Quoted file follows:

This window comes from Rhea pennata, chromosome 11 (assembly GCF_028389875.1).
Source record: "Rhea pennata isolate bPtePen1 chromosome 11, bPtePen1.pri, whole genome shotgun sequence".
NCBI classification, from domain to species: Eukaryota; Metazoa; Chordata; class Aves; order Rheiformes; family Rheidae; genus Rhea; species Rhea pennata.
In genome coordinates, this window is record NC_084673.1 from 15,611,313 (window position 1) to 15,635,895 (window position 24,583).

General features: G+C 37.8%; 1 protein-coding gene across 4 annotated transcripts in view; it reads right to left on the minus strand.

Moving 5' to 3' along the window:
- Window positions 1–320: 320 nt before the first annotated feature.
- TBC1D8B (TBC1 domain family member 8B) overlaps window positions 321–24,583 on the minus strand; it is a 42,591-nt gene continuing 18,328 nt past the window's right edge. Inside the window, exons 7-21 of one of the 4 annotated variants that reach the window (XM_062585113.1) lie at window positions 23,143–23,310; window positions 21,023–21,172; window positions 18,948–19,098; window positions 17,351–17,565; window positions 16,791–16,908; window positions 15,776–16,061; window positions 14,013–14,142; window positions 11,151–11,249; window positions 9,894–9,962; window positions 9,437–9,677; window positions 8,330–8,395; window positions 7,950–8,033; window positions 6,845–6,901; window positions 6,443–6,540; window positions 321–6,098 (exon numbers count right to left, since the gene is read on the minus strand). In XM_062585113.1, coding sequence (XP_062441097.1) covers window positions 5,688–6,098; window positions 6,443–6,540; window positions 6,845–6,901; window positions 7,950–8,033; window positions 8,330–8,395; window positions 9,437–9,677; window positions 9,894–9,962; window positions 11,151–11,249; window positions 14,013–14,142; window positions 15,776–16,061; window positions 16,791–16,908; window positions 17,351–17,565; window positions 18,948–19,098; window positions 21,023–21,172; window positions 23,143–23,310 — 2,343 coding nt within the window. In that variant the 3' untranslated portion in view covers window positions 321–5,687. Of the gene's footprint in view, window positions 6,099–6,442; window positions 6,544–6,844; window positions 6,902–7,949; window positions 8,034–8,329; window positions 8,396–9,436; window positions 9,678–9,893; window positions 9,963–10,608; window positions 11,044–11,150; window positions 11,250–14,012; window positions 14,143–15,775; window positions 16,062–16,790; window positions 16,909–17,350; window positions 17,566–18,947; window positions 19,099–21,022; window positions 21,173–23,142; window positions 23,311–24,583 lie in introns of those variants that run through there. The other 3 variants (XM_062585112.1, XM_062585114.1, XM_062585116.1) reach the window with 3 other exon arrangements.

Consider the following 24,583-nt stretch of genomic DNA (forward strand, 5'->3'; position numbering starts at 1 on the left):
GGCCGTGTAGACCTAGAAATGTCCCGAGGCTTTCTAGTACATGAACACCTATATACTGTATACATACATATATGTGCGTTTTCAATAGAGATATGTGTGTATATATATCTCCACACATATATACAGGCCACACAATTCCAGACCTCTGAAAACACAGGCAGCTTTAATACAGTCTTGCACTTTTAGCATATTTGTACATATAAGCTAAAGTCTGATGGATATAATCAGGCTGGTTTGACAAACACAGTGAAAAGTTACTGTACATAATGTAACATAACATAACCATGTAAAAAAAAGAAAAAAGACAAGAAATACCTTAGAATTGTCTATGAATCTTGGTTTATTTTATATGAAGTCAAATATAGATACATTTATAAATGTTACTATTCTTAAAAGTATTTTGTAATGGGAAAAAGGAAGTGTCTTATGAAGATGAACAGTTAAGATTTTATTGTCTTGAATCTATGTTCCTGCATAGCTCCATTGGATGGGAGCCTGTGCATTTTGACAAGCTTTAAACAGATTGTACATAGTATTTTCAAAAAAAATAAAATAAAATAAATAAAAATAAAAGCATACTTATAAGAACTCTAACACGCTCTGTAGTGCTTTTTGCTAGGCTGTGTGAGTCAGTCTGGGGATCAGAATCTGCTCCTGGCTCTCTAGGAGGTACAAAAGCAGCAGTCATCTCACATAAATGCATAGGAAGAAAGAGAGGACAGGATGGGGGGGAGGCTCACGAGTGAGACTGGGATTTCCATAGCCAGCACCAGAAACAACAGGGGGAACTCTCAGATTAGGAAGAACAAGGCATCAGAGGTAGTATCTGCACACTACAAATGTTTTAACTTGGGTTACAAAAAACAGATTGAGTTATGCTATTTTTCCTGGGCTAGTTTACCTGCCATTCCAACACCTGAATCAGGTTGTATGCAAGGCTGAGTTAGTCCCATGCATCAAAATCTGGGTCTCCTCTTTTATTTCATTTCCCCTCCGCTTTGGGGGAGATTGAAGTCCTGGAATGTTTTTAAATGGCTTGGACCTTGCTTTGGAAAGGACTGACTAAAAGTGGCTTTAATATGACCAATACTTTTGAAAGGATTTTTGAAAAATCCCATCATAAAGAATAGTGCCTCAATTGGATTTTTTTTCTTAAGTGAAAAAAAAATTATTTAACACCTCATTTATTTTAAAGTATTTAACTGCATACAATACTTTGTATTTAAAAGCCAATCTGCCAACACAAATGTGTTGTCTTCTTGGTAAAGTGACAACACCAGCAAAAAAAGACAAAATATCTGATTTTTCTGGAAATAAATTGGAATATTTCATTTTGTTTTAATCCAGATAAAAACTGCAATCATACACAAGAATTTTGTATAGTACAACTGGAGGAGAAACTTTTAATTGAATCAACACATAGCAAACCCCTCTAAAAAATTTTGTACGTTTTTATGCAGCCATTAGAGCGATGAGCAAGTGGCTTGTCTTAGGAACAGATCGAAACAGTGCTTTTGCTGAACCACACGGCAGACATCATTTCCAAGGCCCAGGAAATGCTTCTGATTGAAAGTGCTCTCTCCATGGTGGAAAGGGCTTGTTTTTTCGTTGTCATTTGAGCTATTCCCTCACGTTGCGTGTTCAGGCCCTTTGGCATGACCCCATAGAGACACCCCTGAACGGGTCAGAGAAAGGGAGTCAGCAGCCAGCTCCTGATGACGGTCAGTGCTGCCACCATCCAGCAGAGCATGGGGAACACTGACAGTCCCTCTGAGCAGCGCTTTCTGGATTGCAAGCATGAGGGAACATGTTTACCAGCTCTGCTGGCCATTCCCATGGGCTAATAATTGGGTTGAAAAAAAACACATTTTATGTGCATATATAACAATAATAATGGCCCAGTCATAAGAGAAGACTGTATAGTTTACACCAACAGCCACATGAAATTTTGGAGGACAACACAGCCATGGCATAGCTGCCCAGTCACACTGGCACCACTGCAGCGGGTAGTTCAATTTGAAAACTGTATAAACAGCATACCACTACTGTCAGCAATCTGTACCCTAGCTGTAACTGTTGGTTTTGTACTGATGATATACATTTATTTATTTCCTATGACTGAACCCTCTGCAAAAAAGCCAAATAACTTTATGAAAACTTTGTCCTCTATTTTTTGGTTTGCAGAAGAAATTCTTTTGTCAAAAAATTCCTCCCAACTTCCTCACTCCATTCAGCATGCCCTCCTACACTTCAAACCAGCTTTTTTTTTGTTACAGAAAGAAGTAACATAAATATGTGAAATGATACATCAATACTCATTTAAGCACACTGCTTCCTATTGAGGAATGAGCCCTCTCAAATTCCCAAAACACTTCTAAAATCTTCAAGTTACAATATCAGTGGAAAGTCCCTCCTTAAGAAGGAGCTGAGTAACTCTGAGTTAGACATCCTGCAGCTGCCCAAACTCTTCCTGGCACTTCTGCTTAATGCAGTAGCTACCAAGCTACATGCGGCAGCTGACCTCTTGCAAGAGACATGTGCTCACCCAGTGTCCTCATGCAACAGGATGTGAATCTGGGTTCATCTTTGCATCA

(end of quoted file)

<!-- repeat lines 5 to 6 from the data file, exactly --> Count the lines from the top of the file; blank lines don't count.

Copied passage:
General features: G+C 37.8%; 1 protein-coding gene across 4 annotated transcripts in view; it reads right to left on the minus strand.

Moving 5' to 3' along the window: